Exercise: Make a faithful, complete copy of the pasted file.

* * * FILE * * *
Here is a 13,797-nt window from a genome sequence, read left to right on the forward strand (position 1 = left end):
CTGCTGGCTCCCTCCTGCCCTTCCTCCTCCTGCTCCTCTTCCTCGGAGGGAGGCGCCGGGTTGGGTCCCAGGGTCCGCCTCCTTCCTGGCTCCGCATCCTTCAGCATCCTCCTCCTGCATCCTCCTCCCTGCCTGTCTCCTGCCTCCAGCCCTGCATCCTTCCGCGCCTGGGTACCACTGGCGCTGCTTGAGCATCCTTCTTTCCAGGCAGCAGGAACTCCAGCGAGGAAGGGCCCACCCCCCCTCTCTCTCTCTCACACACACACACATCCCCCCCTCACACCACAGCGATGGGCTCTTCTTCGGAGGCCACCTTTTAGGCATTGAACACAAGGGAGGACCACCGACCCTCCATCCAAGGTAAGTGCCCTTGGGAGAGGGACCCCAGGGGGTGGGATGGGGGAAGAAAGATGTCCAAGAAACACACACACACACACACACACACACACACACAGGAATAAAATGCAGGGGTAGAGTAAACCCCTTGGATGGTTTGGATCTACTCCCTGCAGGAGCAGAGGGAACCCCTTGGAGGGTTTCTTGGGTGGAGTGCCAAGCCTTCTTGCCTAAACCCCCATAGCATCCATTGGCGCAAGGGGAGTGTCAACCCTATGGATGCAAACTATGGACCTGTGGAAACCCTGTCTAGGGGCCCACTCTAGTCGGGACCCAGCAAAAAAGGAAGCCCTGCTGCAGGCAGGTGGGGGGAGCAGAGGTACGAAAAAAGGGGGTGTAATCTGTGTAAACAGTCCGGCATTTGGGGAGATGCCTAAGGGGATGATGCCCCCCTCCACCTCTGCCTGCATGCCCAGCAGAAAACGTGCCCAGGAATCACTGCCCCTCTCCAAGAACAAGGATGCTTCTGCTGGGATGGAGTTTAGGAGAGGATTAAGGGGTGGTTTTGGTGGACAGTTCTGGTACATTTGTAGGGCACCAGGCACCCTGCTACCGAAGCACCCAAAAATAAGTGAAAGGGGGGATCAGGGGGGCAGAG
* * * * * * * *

Here is a 13,797-nt window from a genome sequence, read left to right on the forward strand (position 1 = left end):
CTGCTGGCTCCCTCCTGCCCTTCCTCCTCCTGCTCCTCTTCCTCGGAGGGAGGCGCCGGGTTGGGTCCCAGGGTCCGCCTCCTTCCTGGCTCCGCATCCTTCAGCATCCTCCTCCTGCATCCTCCTCCCTGCCTGTCTCCTGCCTCCAGCCCTGCATCCTTCCGCGCCTGGGTACCACTGGCGCTGCTTGAGCATCCTTCTTTCCAGGCAGCAGGAACTCCAGCGAGGAAGGGCCCACCCCCCCTCTCTCTCTCTCACACACACACACATCCCCCCCTCACACCACAGCGATGGGCTCTTCTTCGGAGGCCACCTTTTAGGCATTGAACACAAGGGAGGACCACCGACCCTCCATCCAAGGTAAGTGCCCTTGGGAGAGGGACCCCAGGGGGTGGGATGGGGGAAGAAAGATGTCCAAGAAACACACACACACACACACACACACACACACACAGGAATAAAATGCAGGGGTAGAGTAAACCCCTTGGATGGTTTGGATCTACTCCCTGCAGGAGCAGAGGGAACCCCTTGGAGGGTTTCTTGGGTGGAGTGCCAAGCCTTCTTGCCTAAACCCCCATAGCATCCATTGGCGCAAGGGGAGTGTCAACCCTATGGATGCAAACTATGGACCTGTGGAAACCCTGTCTAGGGGCCCACTCTAGTCGGGACCCAGCAAAAAAGGAAGCCCTGCTGCAGGCAGGTGGGGGGAGCAGAGGTACGAAAAAAGGGGGTGTAATCTGTGTAAACAGTCCGGCATTTGGGGAGATGCCTAAGGGGATGATGCCCCCCTCCACCTCTGCCTGCATGCCCAGCAGAAAACGTGCCCAGGAATCACTGCCCCTCTCCAAGAACAAGGATGCTTCTGCTGGGATGGAGTTTAGGAGAGGATTAAGGGGTGGTTTTGGTGGACAGTTCTGGTACATTTGTAGGGCACCAGGCACCCTGCTACCGAAGCACCCAAAAATAAGTGAAAGGGGGGATCAGGGGGGCAGAG